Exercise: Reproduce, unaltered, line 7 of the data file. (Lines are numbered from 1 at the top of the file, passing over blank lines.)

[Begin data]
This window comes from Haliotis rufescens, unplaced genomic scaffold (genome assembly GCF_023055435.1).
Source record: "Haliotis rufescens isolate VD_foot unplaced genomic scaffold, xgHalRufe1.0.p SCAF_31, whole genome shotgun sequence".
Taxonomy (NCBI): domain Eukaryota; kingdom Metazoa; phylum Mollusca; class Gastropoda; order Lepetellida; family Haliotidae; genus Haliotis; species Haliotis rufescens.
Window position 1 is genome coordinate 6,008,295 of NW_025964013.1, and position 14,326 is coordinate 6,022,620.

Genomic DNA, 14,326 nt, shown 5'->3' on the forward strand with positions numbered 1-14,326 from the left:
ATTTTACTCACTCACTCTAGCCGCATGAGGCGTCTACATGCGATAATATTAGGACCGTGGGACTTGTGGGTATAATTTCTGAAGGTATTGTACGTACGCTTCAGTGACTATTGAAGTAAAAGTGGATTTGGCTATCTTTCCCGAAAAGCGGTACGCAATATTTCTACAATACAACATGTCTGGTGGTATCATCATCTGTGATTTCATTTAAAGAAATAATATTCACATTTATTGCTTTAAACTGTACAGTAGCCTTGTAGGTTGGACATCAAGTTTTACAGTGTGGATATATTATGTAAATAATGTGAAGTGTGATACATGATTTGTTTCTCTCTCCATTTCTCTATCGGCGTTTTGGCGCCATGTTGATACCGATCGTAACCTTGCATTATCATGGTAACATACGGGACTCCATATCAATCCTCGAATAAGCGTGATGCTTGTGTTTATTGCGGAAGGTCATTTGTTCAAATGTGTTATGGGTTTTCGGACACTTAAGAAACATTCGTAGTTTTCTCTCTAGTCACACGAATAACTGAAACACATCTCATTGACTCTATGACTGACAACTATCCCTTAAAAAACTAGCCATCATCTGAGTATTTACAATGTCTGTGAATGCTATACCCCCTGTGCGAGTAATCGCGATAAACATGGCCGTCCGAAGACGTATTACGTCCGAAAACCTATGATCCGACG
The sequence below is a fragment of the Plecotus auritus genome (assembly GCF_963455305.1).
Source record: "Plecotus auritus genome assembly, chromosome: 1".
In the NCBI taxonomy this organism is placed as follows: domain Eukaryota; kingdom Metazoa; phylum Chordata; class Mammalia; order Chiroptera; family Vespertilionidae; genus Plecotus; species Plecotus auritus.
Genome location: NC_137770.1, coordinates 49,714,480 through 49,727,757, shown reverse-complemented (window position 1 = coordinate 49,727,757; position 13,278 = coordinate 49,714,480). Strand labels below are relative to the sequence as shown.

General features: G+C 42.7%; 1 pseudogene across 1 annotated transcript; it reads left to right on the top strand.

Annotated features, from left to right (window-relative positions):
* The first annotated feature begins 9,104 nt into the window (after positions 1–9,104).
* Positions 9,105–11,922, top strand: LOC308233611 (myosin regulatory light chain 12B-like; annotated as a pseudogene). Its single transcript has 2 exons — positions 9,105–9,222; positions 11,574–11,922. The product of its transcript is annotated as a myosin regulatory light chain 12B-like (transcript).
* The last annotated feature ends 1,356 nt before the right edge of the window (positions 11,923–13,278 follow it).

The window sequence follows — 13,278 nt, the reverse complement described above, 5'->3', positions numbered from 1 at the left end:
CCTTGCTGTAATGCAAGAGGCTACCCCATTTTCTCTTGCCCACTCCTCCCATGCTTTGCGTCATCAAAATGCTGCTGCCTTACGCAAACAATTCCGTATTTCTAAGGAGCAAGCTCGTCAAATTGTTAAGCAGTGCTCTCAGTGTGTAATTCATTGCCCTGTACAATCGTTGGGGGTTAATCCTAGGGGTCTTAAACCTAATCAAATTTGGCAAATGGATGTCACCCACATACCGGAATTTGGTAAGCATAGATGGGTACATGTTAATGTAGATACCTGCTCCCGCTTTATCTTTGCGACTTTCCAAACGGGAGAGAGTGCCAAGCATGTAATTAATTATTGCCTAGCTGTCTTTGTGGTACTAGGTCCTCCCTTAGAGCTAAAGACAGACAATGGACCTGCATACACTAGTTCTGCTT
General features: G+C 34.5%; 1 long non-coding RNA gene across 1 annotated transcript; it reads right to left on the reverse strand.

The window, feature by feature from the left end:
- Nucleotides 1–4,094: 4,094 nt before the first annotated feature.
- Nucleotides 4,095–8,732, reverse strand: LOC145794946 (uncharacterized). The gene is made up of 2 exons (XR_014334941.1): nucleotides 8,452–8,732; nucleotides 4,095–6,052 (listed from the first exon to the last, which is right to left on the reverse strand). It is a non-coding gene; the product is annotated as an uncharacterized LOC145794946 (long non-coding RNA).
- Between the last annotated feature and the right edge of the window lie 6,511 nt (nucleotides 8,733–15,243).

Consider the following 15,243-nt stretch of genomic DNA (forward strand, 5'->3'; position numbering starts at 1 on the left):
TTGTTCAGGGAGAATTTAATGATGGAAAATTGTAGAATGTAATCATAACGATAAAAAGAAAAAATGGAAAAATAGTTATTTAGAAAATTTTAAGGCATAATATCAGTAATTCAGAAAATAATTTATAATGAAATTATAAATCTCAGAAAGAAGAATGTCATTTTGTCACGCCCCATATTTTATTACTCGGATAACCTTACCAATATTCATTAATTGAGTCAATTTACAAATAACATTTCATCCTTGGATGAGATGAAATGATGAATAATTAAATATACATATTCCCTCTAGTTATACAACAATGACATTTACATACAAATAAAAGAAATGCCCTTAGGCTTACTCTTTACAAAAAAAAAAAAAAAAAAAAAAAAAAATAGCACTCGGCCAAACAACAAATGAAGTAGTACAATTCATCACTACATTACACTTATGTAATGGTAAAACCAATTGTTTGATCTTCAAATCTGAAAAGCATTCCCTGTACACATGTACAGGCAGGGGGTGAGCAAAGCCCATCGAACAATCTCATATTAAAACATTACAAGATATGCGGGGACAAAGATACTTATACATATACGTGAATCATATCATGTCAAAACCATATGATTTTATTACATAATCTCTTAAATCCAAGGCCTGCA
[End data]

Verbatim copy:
The sequence below is a fragment of the Plecotus auritus genome (assembly GCF_963455305.1).